Much of that collaboration is facilitated through our Center for Interprofessional Healthcare Education, which offers innovative opportunities for students to practice together, identify effective delivery options and enhance each other’s clinical skills. It’s a conduit for sharing knowledge across disciplines and encouraging creative problem-solving in ways that deepen empathy and lead to new best practices.

Center for Interprofessional Healthcare Education

Institutes for Excellence

The School of Medicine is also home to three institutes for excellence that provide additional depth of learning and opportunities for students — the Institute for Primary Care, the Institute for Rehabilitation Medicine and the Institute for Global Public Health. From exploring contemporary issues of mental health to providing service to wounded veterans or enabling fieldwork in underserved villages in Africa and Latin America, the institutes support our mission of teaching, research and service while enhancing essential practice areas that are urgently needed in our country and our world.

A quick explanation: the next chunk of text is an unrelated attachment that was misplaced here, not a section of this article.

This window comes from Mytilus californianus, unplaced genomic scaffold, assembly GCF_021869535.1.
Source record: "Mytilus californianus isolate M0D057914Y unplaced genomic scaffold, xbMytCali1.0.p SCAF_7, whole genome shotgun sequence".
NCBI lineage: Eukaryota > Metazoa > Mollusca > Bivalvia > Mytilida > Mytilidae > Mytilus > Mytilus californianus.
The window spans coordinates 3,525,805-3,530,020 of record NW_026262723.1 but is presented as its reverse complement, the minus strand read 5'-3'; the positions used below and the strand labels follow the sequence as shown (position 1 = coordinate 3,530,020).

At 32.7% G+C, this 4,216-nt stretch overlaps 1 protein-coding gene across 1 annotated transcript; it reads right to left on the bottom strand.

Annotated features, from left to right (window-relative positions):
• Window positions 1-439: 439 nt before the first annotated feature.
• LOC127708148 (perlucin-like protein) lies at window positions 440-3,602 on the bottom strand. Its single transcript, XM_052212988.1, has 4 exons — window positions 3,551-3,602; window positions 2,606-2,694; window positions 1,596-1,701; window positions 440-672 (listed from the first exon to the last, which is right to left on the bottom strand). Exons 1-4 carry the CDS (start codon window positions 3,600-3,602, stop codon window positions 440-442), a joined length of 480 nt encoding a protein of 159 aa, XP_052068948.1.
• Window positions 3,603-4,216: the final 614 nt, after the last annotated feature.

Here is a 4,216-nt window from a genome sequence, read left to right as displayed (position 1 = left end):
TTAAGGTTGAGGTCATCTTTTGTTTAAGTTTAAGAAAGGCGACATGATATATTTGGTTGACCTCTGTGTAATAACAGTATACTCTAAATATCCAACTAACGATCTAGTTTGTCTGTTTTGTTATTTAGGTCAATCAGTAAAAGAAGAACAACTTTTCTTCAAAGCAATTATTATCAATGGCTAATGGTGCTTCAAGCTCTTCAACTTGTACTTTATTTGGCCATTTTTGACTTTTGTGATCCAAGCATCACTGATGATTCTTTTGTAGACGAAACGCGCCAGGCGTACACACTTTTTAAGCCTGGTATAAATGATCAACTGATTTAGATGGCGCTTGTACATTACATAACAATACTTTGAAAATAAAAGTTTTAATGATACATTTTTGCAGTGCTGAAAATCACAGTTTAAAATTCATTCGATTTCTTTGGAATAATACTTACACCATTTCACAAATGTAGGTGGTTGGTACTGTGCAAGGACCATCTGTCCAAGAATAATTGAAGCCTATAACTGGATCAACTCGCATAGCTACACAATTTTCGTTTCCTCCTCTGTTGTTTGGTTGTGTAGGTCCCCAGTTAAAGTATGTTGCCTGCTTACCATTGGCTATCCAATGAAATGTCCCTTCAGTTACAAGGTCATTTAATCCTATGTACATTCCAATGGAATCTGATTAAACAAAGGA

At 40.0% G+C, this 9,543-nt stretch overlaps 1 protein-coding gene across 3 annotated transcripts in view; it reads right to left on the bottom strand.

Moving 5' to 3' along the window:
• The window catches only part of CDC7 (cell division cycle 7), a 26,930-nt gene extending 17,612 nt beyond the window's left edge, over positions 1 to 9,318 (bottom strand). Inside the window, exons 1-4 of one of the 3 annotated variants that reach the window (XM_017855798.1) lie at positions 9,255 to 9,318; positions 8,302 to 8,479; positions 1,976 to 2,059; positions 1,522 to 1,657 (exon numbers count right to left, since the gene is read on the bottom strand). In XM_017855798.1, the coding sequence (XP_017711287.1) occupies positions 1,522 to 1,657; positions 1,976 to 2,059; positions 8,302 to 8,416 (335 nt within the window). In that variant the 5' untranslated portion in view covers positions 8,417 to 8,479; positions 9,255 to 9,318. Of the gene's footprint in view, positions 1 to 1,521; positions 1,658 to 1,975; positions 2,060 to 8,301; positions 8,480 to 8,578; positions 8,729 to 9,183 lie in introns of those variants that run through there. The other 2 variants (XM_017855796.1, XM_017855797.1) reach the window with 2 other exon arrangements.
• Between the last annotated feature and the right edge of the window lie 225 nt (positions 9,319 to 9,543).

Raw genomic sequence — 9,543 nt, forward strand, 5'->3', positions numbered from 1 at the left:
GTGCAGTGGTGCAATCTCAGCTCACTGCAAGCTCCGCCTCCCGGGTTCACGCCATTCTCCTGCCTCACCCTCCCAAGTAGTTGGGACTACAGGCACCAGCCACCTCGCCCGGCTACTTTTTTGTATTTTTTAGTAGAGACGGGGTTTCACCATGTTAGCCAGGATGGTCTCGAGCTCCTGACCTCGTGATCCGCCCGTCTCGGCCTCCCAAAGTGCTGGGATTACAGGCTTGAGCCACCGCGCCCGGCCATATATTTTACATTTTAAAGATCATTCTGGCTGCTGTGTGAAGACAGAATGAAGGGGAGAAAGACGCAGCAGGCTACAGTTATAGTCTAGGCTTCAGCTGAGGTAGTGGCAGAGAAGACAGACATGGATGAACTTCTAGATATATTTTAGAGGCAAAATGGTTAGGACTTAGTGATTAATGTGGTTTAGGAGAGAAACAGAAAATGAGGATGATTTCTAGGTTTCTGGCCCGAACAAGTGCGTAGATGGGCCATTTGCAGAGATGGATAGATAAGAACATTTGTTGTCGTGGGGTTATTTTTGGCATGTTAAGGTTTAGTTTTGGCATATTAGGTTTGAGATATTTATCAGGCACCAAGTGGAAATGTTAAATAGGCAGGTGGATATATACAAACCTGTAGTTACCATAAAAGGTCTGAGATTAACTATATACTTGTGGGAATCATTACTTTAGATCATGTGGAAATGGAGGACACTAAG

Institute for Global Public Health

Institute for Primary Care

Institute for Rehabilitation Medicine

 

Research and Publications

Our faculty are award-winning physicians with decades of practice experience in multiple specialties, as well as passionate educators who have taught in numerous universities, hospitals and other institutions. They have received prestigious fellowships, served as chaired members in international societies and even host nationally syndicated radio shows.

Both clinicians and scholars, our professors contribute to the advancement of medicine through groundbreaking medical research and regularly publish their work in trade journals and magazines.

Our faculty members contribute to the advancement of medicine through groundbreaking research in subjects as diverse as renal disease, veterans’ health issues, public health community program planning and cannabis pharmacology.

Associate Professor Carolyn Macica's research on metabolic bone disorders, namely the most common form of familial childhood rickets — X-linked hypophosphatemia (XLH) — led to the creation of Quinnipiac’s XLH Day program, a patient advocacy event and symposium held at the Frank H. Netter MD School of Medicine.